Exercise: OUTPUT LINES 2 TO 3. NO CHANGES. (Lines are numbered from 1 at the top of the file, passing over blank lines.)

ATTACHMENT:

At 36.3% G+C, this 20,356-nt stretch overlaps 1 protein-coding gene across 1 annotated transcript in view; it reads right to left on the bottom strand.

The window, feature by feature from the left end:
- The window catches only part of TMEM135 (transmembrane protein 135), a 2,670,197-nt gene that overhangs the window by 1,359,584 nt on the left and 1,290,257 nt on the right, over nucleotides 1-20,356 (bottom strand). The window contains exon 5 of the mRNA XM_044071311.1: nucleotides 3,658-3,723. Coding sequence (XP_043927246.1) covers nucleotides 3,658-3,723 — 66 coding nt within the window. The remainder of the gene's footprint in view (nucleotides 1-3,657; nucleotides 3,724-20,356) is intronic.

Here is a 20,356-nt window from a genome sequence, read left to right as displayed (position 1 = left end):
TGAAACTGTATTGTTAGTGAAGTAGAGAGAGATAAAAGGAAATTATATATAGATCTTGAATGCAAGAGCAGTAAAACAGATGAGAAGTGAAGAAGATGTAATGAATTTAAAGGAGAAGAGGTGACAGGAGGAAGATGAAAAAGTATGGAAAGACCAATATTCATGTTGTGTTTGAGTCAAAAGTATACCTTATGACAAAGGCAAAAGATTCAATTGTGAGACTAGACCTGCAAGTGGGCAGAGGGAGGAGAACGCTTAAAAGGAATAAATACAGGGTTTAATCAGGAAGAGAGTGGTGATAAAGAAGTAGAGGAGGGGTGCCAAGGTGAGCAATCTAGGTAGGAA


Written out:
The window, feature by feature from the left end:
- The window catches only part of TMEM135 (transmembrane protein 135), a 2,670,197-nt gene that overhangs the window by 1,359,584 nt on the left and 1,290,257 nt on the right, over nucleotides 1-20,356 (bottom strand). The window contains exon 5 of the mRNA XM_044071311.1: nucleotides 3,658-3,723. Coding sequence (XP_043927246.1) covers nucleotides 3,658-3,723 — 66 coding nt within the window. The remainder of the gene's footprint in view (nucleotides 1-3,657; nucleotides 3,724-20,356) is intronic.